U-Turn Orbit Basic turntable review: An upgrade-ready turntable with audiophile aspirations

Sarah Tew/CNET

Proper setup is essential to get the best sound out of your turntable, but luckily U-Turn makes it easy on you by shipping every turntable with the cartridge already installed and the tracking force already perfectly dialed in.

The Basic model automatically comes with the Audio-Technica AT91B cartridge, but you can use the online Builder to upgrade to the Ortofon OM 5E, Grado Black1, or the Grado Blue1 cartridge. Each of those will extract a unique sound signature from your records, and potentially draw more detail out of your music, but at a price to play. Also, you'll need to balance the tone arm and recalibrate the tracking force each time you install a new cartridge.

Sarah Tew/CNET

Aside from a better cartridge and the cue lever, you can also choose to upgrade the black platter from the stock medium density fiberboard (MDF) material to a clear acrylic platter. In theory, the heavier acrylic version is supposed to perform with less speed fluctuations than the basic MDF one, but I listened to a lot of records using the Basic model I was sent and never noticed any fluctuations with the stock parts.

Sarah Tew/CNET

Two hinges on the back of the plinth hold the removable plastic cover in place, which prevents dust and dirt from touching your records. The all-plastic design is prone to scratches, and it's not super-sturdy so I wouldn't recommend placing anything else on top of the cover when you're not playing records.

The overall build quality of the Orbit Basic feels sturdy enough, but I would press the company to rethink the design of the tone arm holder. I know it's a nitpick, but there's a lot of wobbly give to the small rubber latch that holds the arm in place- it cheapens the feel of the turntable in use and I'd prefer to have a sturdier latch that clicks when the arm is set back in position.


The standard Orbit ships without a preamp built into it, so you have a few options for how to get your turntable ready to play music. The fastest way to do it is to use a receiver with a phono input -- that way you don't have to buy a separate preamp and you can play your music directly to a pair of passive speakers.

If you don't have a receiver, or if you're using a receiver without a phono input, you'll need to purchase a separate phono preamp to listen to music using powered speakers (those are speakers that have their own power cable.)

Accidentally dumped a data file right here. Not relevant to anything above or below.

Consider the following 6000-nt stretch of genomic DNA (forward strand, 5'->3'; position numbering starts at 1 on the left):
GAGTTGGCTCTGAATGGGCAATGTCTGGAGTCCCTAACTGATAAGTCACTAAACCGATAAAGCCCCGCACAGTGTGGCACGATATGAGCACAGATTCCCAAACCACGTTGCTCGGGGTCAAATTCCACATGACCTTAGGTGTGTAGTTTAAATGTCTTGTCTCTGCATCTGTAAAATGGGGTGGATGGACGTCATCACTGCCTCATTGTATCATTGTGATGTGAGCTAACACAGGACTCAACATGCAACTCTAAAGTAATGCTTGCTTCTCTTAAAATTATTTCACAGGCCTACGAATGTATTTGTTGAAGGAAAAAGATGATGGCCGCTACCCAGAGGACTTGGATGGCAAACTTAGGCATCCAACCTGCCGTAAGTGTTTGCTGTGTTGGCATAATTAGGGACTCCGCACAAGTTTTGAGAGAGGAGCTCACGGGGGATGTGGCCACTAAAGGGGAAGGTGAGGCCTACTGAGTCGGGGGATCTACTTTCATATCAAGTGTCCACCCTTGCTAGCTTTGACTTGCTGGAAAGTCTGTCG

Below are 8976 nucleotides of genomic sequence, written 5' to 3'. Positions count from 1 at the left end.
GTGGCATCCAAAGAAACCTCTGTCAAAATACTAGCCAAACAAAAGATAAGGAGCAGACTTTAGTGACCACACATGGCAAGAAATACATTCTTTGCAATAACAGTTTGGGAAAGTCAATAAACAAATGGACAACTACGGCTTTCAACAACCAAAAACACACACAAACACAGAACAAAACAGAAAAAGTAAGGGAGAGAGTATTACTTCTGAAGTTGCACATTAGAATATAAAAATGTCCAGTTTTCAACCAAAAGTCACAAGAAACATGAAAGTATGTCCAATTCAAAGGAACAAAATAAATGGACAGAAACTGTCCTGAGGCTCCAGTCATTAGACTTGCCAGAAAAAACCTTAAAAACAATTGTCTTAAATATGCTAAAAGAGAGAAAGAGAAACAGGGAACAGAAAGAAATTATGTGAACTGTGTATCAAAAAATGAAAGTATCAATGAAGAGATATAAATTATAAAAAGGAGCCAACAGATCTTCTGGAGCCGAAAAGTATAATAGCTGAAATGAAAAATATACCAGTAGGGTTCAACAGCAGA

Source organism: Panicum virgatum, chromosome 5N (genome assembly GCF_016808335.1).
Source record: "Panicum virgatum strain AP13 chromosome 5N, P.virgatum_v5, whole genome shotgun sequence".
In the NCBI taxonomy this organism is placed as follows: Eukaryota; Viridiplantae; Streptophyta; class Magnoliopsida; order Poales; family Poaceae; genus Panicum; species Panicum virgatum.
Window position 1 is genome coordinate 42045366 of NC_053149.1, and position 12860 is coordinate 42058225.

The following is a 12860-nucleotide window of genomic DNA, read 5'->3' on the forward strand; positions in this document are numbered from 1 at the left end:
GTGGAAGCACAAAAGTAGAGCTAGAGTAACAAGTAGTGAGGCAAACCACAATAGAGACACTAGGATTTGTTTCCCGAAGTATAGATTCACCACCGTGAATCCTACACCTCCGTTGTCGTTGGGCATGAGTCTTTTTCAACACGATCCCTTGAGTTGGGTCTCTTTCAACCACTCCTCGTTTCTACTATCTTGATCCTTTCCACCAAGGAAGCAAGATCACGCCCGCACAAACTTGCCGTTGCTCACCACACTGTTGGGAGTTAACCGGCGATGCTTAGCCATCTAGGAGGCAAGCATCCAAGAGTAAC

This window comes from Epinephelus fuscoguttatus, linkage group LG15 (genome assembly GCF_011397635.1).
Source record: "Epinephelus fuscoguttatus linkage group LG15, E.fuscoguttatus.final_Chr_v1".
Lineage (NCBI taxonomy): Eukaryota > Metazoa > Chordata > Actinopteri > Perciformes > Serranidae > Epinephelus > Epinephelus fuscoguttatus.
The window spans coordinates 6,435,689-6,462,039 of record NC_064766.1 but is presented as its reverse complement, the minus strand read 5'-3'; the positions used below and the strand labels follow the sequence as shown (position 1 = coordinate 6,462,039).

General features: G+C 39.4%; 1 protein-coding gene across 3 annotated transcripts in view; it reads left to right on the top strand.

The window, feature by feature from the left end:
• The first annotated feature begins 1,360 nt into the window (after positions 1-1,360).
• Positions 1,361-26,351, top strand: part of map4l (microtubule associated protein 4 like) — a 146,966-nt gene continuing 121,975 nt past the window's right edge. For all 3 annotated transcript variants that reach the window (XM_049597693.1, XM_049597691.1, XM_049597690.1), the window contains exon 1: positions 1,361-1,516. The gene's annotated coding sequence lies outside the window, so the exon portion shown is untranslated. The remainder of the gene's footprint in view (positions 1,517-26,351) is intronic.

Finally, if your speakers are passive, you'll need to get an additional amplifier to boost the signal to line level. Confused? U-Turn has all the answers you need on this page of "recommended set ups."


The sound quality of a turntable depends on many factors, one of which is its ability to dampen vibrations caused by the motor, the platter and the surface area underneath the surface. However microscopic, any needle movement within the groove can mar the listening experience with noise imperfections, so the best turntables take every opportunity to minimize this noise.

Making the switch to an analog music source like a turntable can be difficult for anyone accustomed to the noise-free "perfection" of digital music, but the experience of playing records on the U-Turn Orbit makes the transition a little smoother.

The Orbit's tone arm was designed in-house and uses precision ball bearings adjusted specifically to maximize the tracking accuracy of the needle, so you get a satisfying, quiet turntable -- especially through headphones, which is always the litmus test for how quiet a turntable can get.

According to CNET's "Audiophiliac" Steve Guttenberg's review, the Orbit Basic played his LPs with a rich, warm, and inviting sound:

"Play a great audiophile LP, like Patricia Barber's newly remastered "Companion," and you'll hear a sound that goes beyond the high-resolution downloads. I'm defining "best" as more lifelike, and because of that the music draws you in more completely than digital formats ever do.

That's vinyl's big advantage -- it's harder to ignore the music and multitask with a turntable. Yes, you have to go over and change the LP every twenty minutes, and figure out what you're going to play next. That's a plus, you're involved with music on a different level when you actively participate in what you're listening to."


You can spend upwards of $500 and more on a top-quality audiophile turntable from Rega or Pro-Ject that will add a liveliness to your listening experience, but the cost of ownership can jump quickly. That said, despite a few small gripes about the build, the $179 Orbit Basic is a great choice if you're just getting into vinyl or you want to upgrade your current set-up with a budget-friendly solution that doesn't sacrifice style.

The minimalist design is a fresh take on legacy technology and the preinstalled cartridge takes the tediousness out of balancing the tone arm and setting the vertical tracking force. And if you want to upgrade your rig later, you have the option to swap out the stock cartridge or replace the phono stage. That flexibility is hard to find in a budget turntable, and the U-Turn Orbit should definitely be on your short list to consider.